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Intestinal Permeability in Preterm Infants (IPPI)

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ClinicalTrials.gov Identifier: NCT01756040
Recruitment Status : Active, not recruiting
First Posted : December 24, 2012
Last Update Posted : April 17, 2018
Sponsor:
Collaborator:
National Center for Complementary and Integrative Health (NCCIH)
Information provided by (Responsible Party):
Rose Viscardi, University of Maryland

December 19, 2012
December 24, 2012
April 17, 2018
February 2013
December 2020   (Final data collection date for primary outcome measure)
intestinal permeability [ Time Frame: 18 months ]
To develop a 'natural history' metabolic and microbiota profile, as well as examine if an 'index' of clinical indicators that monitor increased levels of intestinal permeability [serum zonulin; urine LA/Rh, fecal alpha1-antitrypsin, and possibly toll-like receptor 4 (TLR4, single nucleotide polymorphisms (SNPs) will identify very low birth weight(VLBW)neonates at high risk of NEC
intestinal permeability [ Time Frame: 18 months ]
To develop a 'natural history' metabolic and microbiota profile, as well as examine if an 'index' of clinical indicators that monitor increased levels of intestinal permeability [serum zonulin; urine LA/Rh, fecal alpha1-antitrypsin, and possibly TLR4 SNPs will identify VLBW neonates at high risk of NEC
Complete list of historical versions of study NCT01756040 on ClinicalTrials.gov Archive Site
Not Provided
Not Provided
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Intestinal Permeability in Preterm Infants
Gut Permeability in Very Low Birth Weight Infants
Necrotizing enterocolitis (NEC) is a life-threatening, gastrointestinal emergency characterized by increased intestinal permeability, affects approximately 7 to 10% of infants <1500 g birthweight, and typically occurs within 7 to 14 days of birth. Mortality is as high as 30-50%. Prematurity is the greatest risk factor for the development of NEC due to the physiological immaturity of the gastrointestinal tract and altered or abnormal gut microbiota. Several studies have demonstrated that the initiation of an intense systemic and local inflammatory cascade leads to intestinal necrosis. The human intestine is lined by a single layer of cells exquisitely responsive to multiple stimuli and is populated by a complex climax community of microbial partners. Under normal circumstances, these intestinal cells form a tight but selective barrier to "friends and foes": microbes and most environmental substances are held at bay, but nutrients are absorbed efficiently. Epithelial barrier integrity is itself dynamic and matures over time starting soon after birth, though the mechanisms regulating dynamic permeability are poorly understood. Low birth weight, prematurity, and early postnatal age are associated with a leaky gut. Although intestinal permeability is higher at birth in preterm than term infants, there is usually rapid maturation of the intestinal barrier over the first few days of life in both populations. The investigators hypothesize that increased levels of measures of intestinal permeability (serum zonulin, urine lactulose/rhamnose (LA/Rh), and fecal alpha1- antitrypsin will identify infants at high risk for NEC. The purpose of the study is to determine whether measurement of intestinal permeability in serum will correlate with other markers of intestinal barrier leakiness measured in urine (LA/Rh) and stool (alpha-1 antitrypsin. If there is good correlation, then zonulin or serum rhamnose may be a useful measure to identify preterm babies at risk for NEC.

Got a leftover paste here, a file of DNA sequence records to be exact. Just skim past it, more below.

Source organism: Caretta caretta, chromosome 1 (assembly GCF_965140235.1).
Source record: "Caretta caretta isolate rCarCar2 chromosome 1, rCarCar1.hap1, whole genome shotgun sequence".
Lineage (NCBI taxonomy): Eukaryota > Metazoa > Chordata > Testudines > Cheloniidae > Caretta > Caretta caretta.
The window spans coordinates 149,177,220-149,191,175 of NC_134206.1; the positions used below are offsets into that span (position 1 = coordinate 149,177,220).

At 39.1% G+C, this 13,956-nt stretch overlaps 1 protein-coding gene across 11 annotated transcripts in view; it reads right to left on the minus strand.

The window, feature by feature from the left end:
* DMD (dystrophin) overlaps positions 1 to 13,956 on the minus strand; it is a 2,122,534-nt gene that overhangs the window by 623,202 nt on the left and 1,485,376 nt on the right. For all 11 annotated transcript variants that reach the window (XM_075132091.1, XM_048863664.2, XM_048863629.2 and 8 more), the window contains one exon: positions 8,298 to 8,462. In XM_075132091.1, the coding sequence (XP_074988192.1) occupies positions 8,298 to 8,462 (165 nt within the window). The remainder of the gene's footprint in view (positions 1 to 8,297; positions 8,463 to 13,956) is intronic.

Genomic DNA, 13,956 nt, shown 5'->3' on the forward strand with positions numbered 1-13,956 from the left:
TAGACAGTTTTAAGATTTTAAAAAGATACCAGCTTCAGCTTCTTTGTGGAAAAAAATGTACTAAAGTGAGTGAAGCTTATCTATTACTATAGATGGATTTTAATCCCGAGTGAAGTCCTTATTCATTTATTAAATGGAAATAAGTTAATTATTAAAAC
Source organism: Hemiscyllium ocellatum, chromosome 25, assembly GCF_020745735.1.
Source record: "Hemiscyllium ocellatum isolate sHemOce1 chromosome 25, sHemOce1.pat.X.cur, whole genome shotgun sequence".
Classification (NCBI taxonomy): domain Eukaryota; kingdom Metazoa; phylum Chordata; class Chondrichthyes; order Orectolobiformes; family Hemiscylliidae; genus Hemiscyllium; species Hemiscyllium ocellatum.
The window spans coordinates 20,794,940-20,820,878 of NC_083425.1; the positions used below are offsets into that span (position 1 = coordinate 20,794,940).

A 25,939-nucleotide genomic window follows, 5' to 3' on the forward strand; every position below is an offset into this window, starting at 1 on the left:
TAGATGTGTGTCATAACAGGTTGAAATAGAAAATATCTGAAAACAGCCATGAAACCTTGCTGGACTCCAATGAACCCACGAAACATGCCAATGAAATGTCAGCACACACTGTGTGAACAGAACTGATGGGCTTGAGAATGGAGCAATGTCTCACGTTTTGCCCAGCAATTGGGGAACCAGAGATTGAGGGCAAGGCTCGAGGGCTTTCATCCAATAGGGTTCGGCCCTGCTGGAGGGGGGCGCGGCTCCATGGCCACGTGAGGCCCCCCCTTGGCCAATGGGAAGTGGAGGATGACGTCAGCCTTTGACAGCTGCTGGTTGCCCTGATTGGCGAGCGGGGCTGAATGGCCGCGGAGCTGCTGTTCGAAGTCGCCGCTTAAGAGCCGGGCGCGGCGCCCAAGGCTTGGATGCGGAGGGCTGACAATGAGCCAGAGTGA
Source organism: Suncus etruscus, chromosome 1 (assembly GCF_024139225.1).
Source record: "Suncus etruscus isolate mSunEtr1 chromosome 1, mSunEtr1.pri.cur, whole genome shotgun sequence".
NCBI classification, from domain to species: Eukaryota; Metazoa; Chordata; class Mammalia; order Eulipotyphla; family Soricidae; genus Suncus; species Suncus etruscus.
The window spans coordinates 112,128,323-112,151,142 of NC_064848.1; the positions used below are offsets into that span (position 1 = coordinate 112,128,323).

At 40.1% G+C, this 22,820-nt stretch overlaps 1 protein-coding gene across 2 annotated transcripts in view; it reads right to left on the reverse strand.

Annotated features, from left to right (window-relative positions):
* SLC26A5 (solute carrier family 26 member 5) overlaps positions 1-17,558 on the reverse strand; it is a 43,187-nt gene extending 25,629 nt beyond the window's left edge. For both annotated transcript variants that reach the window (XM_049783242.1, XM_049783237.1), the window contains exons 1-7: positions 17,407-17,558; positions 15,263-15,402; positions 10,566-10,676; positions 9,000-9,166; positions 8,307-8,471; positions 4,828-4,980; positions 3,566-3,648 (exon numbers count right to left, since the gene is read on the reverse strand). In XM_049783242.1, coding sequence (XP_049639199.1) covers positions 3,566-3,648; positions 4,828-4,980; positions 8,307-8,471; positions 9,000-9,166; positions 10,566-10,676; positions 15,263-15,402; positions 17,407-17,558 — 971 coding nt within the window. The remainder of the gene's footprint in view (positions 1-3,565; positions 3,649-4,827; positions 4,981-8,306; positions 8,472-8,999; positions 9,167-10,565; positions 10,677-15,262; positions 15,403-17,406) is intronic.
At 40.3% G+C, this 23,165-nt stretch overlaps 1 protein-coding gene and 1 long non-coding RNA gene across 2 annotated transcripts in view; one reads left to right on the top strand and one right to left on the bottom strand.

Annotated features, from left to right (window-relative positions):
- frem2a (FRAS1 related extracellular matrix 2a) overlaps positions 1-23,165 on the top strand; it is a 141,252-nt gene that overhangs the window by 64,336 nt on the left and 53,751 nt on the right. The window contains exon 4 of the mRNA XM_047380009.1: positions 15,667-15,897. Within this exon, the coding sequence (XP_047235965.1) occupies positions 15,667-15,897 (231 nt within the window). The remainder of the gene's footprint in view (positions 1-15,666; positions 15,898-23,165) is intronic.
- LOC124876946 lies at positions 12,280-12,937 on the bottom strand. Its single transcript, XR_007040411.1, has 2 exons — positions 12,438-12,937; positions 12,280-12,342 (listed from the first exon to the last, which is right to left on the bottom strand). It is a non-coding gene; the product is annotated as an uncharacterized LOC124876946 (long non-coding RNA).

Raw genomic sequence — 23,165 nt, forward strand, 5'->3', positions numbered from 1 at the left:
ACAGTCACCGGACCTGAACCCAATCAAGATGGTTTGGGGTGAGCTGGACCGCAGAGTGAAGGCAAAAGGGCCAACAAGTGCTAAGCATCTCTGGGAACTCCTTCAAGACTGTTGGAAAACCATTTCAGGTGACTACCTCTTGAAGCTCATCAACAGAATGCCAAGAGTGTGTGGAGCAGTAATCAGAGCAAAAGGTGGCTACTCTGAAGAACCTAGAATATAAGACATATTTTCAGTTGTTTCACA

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Interventional
Phase 1
Intervention Model: Single Group Assignment
Masking: None (Open Label)
Primary Purpose: Screening
  • Prematurity
  • Intestinal Permeability
Drug: Lactulose -rhamnose solution
Measurement of intestinal permeability by use of mon- digestible sugars known not to cross the intestinal barrier in normal healthy intestinal tissue
Other Name: dual sugar solution
Lactulose - rhamnose solution
Preterm Infants age 24-32 weeks gestation
Intervention: Drug: Lactulose -rhamnose solution

*   Includes publications given by the data provider as well as publications identified by ClinicalTrials.gov Identifier (NCT Number) in Medline.
 
Active, not recruiting
50
Same as current
December 2020
December 2020   (Final data collection date for primary outcome measure)

Inclusion Criteria:

  • < 4 days
  • Gestational age 24-32 weeks

Exclusion criteria:

  • Nonviable or planned withdrawal of care
  • Significant GI dysfunction (e.g. heme-positive stools, abdominal distension (girth >2 cm baseline), or bilious emesis/aspirates.
  • Triplet or higher order multiple
  • Severe asphyxia
  • Lethal chromosome abnormalities
  • Cyanotic congenital heart disease
  • Intestinal atresia or perforation
  • Abdominal wall defects
  • Known galactosemia or other galactose intolerance
Sexes Eligible for Study: All
up to 4 Days   (Child)
No
Contact information is only displayed when the study is recruiting subjects
United States
 
 
NCT01756040
HP-00049647
R34AT006945-01 ( U.S. NIH Grant/Contract )
Yes
Not Provided
Not Provided
Rose Viscardi, University of Maryland
University of Maryland
National Center for Complementary and Integrative Health (NCCIH)
Principal Investigator: Alessio Fasano, MD Massachusetts General Hospital
Principal Investigator: Rose M Viscardi, MD University of Maryland
University of Maryland
April 2018

ICMJE     Data element required by the International Committee of Medical Journal Editors and the World Health Organization ICTRP